Much of the scale of the lead problem hinges on the connection between lead exposure and reductions in IQ. Because this is such a crucial consideration, a shift in evidence concerning this connection could shift the way we view the lead problem. Although the existing literature on this connection is not poorly done, the literature is small and the relationship is complicated with many potential confounders. It would not surprise us if future research overturned many of the conclusions of the present literature. At this time we do not know whom to fund to conduct this research.
What We Would Do with More Time
We believe we could spend another 30-40 hours productively researching this topic and that the next 30-40 hours of research could significantly alter some of our headline conclusions. Here is a partial list of what we would do with more time:
- Quantify our uncertainty in various important propositions, including the proportion of the lead burden attributable to different sources and the cost effectiveness of different intervention types
- Talk to Jenna Forsyth at Stanford
- Talk to Bret Ericson at UNEP
- Talk Brian Wilson at ILA
- Talk to Andreas Manhart at Öko Institute
- Talk to Angela Bandemehr at US EPA
- Talk to Perry Gottesfeld at OK International
- Investigate e-waste recycling more closely
- Investigate lead in tobacco products more closely
- Investigate lead in ceramics more closely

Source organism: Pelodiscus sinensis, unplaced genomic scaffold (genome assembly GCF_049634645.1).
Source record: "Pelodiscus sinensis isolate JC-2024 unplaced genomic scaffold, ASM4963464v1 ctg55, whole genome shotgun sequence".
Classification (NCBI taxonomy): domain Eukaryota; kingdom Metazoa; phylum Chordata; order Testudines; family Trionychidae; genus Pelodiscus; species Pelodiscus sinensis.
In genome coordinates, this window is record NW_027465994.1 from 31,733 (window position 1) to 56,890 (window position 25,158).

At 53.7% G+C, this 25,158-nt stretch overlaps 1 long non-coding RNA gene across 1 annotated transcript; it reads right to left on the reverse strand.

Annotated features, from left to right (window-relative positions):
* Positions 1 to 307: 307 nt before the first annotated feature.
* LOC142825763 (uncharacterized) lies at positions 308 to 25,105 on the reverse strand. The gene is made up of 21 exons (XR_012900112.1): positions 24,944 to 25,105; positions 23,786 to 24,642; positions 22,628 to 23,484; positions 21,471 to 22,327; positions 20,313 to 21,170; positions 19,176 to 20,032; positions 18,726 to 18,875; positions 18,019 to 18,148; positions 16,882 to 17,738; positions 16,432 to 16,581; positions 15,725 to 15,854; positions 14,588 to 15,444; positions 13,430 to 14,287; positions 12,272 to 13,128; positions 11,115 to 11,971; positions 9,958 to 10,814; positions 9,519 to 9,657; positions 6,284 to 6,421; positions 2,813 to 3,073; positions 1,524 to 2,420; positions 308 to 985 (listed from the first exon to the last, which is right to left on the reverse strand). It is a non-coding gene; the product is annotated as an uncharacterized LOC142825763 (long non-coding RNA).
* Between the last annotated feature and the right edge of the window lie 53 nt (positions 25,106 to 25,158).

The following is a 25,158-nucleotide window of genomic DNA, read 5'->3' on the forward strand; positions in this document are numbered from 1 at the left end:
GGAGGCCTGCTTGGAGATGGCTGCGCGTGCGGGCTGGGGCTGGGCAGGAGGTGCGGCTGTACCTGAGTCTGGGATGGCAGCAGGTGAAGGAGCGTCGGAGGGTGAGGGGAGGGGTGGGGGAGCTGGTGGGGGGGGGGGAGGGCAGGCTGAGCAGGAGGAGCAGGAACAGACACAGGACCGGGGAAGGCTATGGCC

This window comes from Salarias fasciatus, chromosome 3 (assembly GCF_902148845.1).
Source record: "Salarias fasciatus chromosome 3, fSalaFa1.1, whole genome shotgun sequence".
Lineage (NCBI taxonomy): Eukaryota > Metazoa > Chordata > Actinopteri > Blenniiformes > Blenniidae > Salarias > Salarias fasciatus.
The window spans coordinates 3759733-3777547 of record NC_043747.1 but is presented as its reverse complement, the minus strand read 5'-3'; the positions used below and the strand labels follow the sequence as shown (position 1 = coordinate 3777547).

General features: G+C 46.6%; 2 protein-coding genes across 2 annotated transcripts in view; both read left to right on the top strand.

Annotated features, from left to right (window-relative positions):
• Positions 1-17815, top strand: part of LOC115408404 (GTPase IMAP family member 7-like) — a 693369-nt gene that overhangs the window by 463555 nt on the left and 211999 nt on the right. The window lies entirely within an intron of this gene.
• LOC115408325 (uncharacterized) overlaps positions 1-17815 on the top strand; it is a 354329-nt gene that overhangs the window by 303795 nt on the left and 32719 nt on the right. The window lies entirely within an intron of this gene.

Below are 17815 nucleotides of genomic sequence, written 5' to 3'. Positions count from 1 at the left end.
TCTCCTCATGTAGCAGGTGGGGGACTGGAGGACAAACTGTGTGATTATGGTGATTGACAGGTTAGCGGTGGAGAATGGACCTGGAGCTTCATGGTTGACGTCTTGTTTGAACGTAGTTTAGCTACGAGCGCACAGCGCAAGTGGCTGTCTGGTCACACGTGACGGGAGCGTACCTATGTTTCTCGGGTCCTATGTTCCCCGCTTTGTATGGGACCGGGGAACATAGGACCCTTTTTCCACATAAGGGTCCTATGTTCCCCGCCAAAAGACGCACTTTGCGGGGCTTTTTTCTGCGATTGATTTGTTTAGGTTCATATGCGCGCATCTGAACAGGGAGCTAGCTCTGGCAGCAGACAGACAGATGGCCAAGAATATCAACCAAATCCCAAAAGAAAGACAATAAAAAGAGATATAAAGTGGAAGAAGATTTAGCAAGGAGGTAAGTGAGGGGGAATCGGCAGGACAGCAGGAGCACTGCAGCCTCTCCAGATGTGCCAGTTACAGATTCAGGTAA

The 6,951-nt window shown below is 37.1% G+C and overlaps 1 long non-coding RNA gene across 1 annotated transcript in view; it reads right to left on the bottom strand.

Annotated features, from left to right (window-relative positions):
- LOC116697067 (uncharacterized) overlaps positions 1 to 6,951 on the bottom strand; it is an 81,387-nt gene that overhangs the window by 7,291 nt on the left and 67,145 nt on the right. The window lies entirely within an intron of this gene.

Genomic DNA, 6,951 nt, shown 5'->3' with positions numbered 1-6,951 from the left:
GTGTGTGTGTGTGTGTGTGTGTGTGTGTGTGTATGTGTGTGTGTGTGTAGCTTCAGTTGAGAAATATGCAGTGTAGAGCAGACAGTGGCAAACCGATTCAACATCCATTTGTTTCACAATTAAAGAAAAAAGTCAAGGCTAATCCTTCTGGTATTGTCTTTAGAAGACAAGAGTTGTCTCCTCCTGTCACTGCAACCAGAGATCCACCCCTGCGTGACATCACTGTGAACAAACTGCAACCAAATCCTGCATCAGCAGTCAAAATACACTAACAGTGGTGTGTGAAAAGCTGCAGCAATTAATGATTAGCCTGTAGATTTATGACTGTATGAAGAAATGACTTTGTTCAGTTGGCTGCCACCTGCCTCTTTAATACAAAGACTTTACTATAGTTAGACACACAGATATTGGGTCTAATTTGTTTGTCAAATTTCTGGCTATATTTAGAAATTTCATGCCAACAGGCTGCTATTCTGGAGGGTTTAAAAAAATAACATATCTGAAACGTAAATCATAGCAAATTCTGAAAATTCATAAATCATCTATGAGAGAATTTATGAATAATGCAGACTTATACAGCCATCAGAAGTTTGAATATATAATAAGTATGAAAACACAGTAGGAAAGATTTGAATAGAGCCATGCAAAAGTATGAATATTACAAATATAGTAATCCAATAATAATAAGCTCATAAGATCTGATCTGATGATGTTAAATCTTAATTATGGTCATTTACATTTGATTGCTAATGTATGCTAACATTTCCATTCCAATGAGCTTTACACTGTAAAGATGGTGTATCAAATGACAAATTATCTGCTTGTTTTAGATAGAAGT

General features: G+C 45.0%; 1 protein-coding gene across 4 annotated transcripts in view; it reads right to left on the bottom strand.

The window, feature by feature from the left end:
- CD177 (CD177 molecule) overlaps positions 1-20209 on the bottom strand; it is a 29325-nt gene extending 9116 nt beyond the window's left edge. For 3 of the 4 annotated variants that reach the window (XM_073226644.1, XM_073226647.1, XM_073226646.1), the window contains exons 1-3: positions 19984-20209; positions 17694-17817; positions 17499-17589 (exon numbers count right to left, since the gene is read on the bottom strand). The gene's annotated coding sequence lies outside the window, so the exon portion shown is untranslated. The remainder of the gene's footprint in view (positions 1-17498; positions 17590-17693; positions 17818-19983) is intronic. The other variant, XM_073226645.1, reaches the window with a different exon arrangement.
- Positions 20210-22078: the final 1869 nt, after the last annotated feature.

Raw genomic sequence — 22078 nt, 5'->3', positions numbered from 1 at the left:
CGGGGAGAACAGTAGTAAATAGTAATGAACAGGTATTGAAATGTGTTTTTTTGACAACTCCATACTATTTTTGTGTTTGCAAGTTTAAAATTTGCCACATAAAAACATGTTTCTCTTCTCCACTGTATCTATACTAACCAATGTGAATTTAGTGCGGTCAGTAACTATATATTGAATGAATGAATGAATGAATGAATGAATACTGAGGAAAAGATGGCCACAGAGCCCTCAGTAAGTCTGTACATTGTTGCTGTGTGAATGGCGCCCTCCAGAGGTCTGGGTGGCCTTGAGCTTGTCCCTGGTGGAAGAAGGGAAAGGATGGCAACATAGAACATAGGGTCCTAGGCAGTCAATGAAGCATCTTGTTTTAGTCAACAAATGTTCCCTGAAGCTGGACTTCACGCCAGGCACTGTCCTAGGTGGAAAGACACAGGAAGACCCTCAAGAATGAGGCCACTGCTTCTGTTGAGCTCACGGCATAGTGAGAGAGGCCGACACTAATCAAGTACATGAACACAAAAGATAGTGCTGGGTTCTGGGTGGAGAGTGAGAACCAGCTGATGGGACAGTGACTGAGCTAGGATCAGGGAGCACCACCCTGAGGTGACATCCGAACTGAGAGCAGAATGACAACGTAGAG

- Vet Ericson et al. 2017 more closely
- Examine the feasibility of corporate campaigns against pigment manufacturers or battery manufacturers
- Think more explicitly about how much we would upweight the DALY burden and downweight the income burden (or find more considerations that would change our mind on the direction)
- Search for more burden reduction studies to use for cost-effectiveness analysis
- Develop a better understanding of the IQ-income relationship in LMICs
- Have a biologist scrutinize the biomedical literature on lead to confirm that lead is a significant neurotoxin
Although the health hazards of lead exposure have been known for millennia, there is much we do not know about contemporary exposure pathways and how to reduce them. What’s clear is that lead exposure is a massive problem: the health impacts and social costs of lead exposure rival other major global issues, such as malaria. Despite a similar scale, lead exposure appears to be much more neglected, with donors spending at least an order of magnitude less on lead exposure than on malaria. The cost effectiveness of interventions to reduce lead exposure has not been investigated as closely as the cost effectiveness of interventions to prevent malaria. However, there do appear to be interventions—such as advocating for lead paint regulations, educating consumers about lead-adulterated products, increasing the formal recycling of lead acid batteries, and cleaning toxic hotspots—that could be cost-competitive with malaria interventions. The value of information of learning more about these interventions and the problem of lead exposure in general appears to be quite high.